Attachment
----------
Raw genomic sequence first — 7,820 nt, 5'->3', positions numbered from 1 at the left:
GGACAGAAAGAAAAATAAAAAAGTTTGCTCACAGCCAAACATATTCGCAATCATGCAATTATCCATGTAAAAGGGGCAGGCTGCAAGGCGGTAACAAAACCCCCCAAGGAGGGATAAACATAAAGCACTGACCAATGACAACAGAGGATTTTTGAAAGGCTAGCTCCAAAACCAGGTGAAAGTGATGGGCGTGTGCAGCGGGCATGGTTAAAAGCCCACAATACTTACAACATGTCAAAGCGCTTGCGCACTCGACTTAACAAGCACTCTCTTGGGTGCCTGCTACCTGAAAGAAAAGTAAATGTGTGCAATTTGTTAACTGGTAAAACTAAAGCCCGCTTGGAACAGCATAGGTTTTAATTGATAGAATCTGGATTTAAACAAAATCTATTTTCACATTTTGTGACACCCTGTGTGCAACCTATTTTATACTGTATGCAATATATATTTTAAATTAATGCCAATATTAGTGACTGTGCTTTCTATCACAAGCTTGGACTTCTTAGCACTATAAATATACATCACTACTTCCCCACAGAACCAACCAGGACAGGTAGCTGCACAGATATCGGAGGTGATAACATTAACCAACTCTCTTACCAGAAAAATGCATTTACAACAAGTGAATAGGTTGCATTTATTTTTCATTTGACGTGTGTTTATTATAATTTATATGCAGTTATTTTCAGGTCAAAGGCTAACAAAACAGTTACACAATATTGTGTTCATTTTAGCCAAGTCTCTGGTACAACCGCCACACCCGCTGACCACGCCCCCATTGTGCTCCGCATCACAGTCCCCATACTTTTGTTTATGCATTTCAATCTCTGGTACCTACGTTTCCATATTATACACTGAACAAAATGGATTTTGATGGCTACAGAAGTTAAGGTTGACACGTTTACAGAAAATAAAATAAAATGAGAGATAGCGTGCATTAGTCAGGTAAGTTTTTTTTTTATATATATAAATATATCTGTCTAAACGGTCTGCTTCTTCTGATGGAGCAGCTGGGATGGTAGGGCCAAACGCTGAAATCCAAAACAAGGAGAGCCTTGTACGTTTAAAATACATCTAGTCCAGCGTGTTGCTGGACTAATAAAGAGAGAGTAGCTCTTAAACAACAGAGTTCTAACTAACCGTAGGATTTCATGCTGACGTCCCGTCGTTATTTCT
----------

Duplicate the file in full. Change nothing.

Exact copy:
Raw genomic sequence first — 7,820 nt, 5'->3', positions numbered from 1 at the left:
GGACAGAAAGAAAAATAAAAAAGTTTGCTCACAGCCAAACATATTCGCAATCATGCAATTATCCATGTAAAAGGGGCAGGCTGCAAGGCGGTAACAAAACCCCCCAAGGAGGGATAAACATAAAGCACTGACCAATGACAACAGAGGATTTTTGAAAGGCTAGCTCCAAAACCAGGTGAAAGTGATGGGCGTGTGCAGCGGGCATGGTTAAAAGCCCACAATACTTACAACATGTCAAAGCGCTTGCGCACTCGACTTAACAAGCACTCTCTTGGGTGCCTGCTACCTGAAAGAAAAGTAAATGTGTGCAATTTGTTAACTGGTAAAACTAAAGCCCGCTTGGAACAGCATAGGTTTTAATTGATAGAATCTGGATTTAAACAAAATCTATTTTCACATTTTGTGACACCCTGTGTGCAACCTATTTTATACTGTATGCAATATATATTTTAAATTAATGCCAATATTAGTGACTGTGCTTTCTATCACAAGCTTGGACTTCTTAGCACTATAAATATACATCACTACTTCCCCACAGAACCAACCAGGACAGGTAGCTGCACAGATATCGGAGGTGATAACATTAACCAACTCTCTTACCAGAAAAATGCATTTACAACAAGTGAATAGGTTGCATTTATTTTTCATTTGACGTGTGTTTATTATAATTTATATGCAGTTATTTTCAGGTCAAAGGCTAACAAAACAGTTACACAATATTGTGTTCATTTTAGCCAAGTCTCTGGTACAACCGCCACACCCGCTGACCACGCCCCCATTGTGCTCCGCATCACAGTCCCCATACTTTTGTTTATGCATTTCAATCTCTGGTACCTACGTTTCCATATTATACACTGAACAAAATGGATTTTGATGGCTACAGAAGTTAAGGTTGACACGTTTACAGAAAATAAAATAAAATGAGAGATAGCGTGCATTAGTCAGGTAAGTTTTTTTTTTATATATATAAATATATCTGTCTAAACGGTCTGCTTCTTCTGATGGAGCAGCTGGGATGGTAGGGCCAAACGCTGAAATCCAAAACAAGGAGAGCCTTGTACGTTTAAAATACATCTAGTCCAGCGTGTTGCTGGACTAATAAAGAGAGAGTAGCTCTTAAACAACAGAGTTCTAACTAACCGTAGGATTTCATGCTGACGTCCCGTCGTTATTTCT